For every 1,000 people, about 210 milligrams of heroin were used daily in London, compared with 70 in Milan and 100 in Lugano. Amphetamine use also was higher in London.
The scientists were even able to use sewage to estimate individual use and weekly trends. For instance, they estimated that people in Milan used twice as much cocaine, about 35 grams per person per year, than Italy's government surveys had suggested. Cocaine use peaked on Saturdays, while heroin and marijuana use remained steady weeklong.
In the United States, officials at the Office of National Drug Control Policy looked for cocaine in sewage from Los Angeles County and 23 other regions in 2006.
Untreated sewage at all eight treatment plants tested in Los Angeles County contained cocaine metabolite, according to data obtained from the Los Angeles County Sanitation Districts. Palmdale and Lancaster had the highest concentrations, averaging 3.5 parts per billion. The lowest, averaging 1.4 ppb, were from Long Beach and Valencia.
In all the Los Angeles County locations, the cocaine metabolite was more concentrated than in Omaha and in Italian, Swiss and British cities, which all had less than 1 ppb, according to a comparison of several studies.
Other tests have shown that some U.S. cities have a bigger methamphetamine problem than Europe. Within the U.S., Las Vegas' concentrations were five times higher than Omaha's and twice Oklahoma City's, said Field, who conducted those tests.
Comparing cities can be tricky. Concentrations can fluctuate because of volumes of flow, time of day and how long waste travels through sewers, which gives drugs a chance to degrade.
"This has caught on only recently, and people are still trying to understand the uncertainties," said Field, who is currently analyzing data from 96 locations in Oregon.
Jennifer de Vallance, spokeswoman for the White House's Office of National Drug Control Policy, said the testing of sewage in 2006 was an experiment to see if it could provide useful data to federal drug officials at a low cost.
"It came back very favorable. Our determination was that it probably could be done on a larger scale," she said.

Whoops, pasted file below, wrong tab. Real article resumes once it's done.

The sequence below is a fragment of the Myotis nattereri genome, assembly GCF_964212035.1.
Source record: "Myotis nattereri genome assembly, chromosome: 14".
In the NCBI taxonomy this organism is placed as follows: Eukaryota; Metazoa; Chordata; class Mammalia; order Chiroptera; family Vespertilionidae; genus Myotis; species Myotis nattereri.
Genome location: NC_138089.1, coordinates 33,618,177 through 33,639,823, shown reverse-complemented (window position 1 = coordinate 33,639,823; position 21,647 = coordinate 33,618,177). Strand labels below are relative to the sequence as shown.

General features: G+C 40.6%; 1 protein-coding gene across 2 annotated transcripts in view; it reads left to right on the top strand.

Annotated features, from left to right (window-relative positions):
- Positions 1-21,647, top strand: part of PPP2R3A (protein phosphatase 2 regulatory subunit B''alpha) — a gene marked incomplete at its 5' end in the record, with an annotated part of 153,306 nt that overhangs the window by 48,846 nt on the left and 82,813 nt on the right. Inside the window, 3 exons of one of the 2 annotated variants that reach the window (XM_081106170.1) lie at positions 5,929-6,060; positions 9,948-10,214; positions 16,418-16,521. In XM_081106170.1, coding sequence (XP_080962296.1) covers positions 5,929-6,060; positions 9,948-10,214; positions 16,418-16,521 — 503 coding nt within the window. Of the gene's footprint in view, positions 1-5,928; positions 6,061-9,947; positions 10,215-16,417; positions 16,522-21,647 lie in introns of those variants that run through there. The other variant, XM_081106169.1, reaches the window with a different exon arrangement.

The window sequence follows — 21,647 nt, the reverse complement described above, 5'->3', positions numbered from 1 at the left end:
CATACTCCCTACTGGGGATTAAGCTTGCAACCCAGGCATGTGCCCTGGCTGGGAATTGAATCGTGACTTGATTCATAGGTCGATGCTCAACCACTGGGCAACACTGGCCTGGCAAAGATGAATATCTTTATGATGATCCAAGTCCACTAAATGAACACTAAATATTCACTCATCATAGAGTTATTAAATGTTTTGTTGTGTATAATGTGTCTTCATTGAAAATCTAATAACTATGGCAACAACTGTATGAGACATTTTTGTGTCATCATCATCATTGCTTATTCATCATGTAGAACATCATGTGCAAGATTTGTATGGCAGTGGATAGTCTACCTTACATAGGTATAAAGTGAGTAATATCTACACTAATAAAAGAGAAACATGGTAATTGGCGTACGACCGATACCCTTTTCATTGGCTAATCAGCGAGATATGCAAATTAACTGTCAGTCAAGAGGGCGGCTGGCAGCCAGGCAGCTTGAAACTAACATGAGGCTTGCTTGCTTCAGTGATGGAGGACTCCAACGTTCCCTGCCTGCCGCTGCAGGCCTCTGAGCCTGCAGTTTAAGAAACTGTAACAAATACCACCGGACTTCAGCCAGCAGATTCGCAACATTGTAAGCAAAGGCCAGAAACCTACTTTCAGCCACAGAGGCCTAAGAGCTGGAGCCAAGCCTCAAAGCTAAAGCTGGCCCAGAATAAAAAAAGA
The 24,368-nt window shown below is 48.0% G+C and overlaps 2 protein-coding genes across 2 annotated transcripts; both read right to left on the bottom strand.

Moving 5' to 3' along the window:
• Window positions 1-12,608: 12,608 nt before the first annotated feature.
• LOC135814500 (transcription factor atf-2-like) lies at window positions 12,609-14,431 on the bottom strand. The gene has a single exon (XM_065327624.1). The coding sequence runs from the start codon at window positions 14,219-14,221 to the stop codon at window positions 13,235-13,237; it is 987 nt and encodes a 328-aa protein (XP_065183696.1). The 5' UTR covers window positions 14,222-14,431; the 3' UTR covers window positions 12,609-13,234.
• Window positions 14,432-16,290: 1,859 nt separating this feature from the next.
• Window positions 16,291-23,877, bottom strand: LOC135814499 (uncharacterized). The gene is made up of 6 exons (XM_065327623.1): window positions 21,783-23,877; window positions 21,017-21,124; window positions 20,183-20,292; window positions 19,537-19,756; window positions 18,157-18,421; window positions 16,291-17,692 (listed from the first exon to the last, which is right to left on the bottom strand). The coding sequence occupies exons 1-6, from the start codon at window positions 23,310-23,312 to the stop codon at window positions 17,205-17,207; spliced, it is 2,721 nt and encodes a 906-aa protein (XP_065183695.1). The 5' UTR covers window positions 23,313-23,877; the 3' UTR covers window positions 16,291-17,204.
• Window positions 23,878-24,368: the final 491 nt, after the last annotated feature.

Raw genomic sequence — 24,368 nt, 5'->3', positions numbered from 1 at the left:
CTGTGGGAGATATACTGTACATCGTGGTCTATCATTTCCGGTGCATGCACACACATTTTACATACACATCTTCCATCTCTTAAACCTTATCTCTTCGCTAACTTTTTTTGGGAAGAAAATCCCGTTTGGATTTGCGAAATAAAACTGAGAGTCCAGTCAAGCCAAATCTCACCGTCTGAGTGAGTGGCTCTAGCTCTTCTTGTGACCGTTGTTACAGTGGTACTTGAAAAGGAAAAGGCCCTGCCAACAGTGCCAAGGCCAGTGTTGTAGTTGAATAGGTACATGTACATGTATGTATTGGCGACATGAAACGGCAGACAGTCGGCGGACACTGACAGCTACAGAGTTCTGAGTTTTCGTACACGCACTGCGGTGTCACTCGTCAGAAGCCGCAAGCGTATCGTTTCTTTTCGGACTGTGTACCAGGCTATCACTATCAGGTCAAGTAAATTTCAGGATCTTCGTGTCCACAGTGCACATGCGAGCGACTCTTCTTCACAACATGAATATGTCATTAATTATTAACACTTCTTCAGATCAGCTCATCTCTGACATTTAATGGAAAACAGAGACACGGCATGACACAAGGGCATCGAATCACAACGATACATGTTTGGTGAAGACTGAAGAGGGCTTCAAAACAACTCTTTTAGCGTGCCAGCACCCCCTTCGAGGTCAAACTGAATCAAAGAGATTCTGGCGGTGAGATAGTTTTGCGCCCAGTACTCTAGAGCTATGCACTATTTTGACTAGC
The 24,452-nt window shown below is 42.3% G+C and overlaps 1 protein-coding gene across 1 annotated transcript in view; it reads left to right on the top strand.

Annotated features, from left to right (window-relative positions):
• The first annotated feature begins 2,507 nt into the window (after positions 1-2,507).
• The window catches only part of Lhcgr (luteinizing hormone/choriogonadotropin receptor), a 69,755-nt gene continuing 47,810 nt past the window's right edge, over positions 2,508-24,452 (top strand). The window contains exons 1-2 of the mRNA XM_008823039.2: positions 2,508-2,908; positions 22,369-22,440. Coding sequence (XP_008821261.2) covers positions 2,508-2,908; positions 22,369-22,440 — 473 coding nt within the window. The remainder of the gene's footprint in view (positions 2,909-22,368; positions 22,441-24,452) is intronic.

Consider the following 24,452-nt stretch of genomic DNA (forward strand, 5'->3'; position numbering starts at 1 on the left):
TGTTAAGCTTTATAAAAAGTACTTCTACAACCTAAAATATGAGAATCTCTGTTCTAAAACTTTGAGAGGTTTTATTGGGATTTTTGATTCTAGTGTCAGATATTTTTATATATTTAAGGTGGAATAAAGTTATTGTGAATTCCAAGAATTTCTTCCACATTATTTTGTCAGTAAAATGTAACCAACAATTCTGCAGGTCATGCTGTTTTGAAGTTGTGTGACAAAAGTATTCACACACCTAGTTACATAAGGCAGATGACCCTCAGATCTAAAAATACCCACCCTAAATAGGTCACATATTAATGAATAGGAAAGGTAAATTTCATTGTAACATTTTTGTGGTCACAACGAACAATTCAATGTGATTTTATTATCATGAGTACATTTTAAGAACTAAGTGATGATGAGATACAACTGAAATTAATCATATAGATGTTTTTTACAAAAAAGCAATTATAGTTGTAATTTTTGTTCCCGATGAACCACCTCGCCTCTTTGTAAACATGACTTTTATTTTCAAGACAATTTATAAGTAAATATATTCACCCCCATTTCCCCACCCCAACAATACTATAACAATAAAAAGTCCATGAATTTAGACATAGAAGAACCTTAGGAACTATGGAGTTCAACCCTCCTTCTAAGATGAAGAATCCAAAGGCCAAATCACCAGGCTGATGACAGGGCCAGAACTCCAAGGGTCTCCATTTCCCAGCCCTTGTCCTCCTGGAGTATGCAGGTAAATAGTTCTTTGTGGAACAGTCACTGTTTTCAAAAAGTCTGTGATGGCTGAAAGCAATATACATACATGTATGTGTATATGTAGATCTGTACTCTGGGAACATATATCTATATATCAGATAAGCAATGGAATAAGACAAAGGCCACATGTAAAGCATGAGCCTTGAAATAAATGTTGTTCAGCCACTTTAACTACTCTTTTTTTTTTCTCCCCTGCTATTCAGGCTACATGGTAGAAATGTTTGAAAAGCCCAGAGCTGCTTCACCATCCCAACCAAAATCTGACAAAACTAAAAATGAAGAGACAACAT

EPA Assistant Administrator Benjamin Grumbles said that the EPA and the national drug office are "working on the details" of a voluntary program at sewage plants that will test for illicit drugs.
"This is sensitive for various communities because these substances do have a stigma attached to them," Daughton said. San Diego, for example, refused to grant permission to researchers.
The Sanitation Districts of Los Angeles County don't test for illicit drugs because iDrug Enforcement Administration permits to handle controlled substances would be needed, said supervising engineer Ann Heil.
"It's too hard to test for it. We can't have morphine lying around to calibrate equipment," she said.
Some researchers are now checking the environment for illicit drugs. Traces of prescription drugs have been detected in some drinking water supplies, and cocaine and other drugs have been found in rivers. No one has tested drinking water for illicit drugs.
"Since most of these residues still have potent pharmacological activities, their presence in the aquatic environment may have potential implications for human health and wildlife," the scientists from Milan reported in February.
Although few researchers are studying the effect of these ultra-low doses, scientists say the threat to people is probably minimal. To get a typical dose of cocaine, someone would have to drink 1,000 liters of raw sewage, Field said.
For now, this new drug test remains anonymous. Wastewater from thousands, sometimes millions, of people is pooled at treatment plants, so it cannot be tracked to any individual or specific location.
But because waste also can be tested in local sewers, questions about privacy have been raised.
"You could take this down to a community, a street, even a house," Daughton said. "You can do all kinds of stuff with this. It's sort of unlimited."